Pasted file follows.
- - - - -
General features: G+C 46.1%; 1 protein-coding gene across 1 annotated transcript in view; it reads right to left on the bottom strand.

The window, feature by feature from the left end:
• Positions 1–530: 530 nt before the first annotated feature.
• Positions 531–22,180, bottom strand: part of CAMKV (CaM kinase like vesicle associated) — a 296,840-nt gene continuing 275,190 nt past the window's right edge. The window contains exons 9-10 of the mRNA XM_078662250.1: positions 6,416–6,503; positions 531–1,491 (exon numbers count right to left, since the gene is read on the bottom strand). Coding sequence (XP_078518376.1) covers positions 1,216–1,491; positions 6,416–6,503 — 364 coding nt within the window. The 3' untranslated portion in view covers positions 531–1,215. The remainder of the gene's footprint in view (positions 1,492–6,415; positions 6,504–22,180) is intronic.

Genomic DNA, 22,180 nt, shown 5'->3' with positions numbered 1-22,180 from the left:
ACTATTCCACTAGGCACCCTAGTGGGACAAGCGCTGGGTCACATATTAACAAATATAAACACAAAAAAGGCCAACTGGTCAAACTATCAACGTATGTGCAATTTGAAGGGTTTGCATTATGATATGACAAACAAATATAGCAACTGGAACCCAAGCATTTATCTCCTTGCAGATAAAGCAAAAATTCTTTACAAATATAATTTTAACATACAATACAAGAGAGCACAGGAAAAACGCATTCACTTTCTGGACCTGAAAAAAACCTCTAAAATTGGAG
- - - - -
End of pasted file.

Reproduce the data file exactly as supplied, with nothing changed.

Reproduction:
General features: G+C 46.1%; 1 protein-coding gene across 1 annotated transcript in view; it reads right to left on the bottom strand.

The window, feature by feature from the left end:
• Positions 1–530: 530 nt before the first annotated feature.
• Positions 531–22,180, bottom strand: part of CAMKV (CaM kinase like vesicle associated) — a 296,840-nt gene continuing 275,190 nt past the window's right edge. The window contains exons 9-10 of the mRNA XM_078662250.1: positions 6,416–6,503; positions 531–1,491 (exon numbers count right to left, since the gene is read on the bottom strand). Coding sequence (XP_078518376.1) covers positions 1,216–1,491; positions 6,416–6,503 — 364 coding nt within the window. The 3' untranslated portion in view covers positions 531–1,215. The remainder of the gene's footprint in view (positions 1,492–6,415; positions 6,504–22,180) is intronic.

Genomic DNA, 22,180 nt, shown 5'->3' with positions numbered 1-22,180 from the left:
ACTATTCCACTAGGCACCCTAGTGGGACAAGCGCTGGGTCACATATTAACAAATATAAACACAAAAAAGGCCAACTGGTCAAACTATCAACGTATGTGCAATTTGAAGGGTTTGCATTATGATATGACAAACAAATATAGCAACTGGAACCCAAGCATTTATCTCCTTGCAGATAAAGCAAAAATTCTTTACAAATATAATTTTAACATACAATACAAGAGAGCACAGGAAAAACGCATTCACTTTCTGGACCTGAAAAAAACCTCTAAAATTGGAG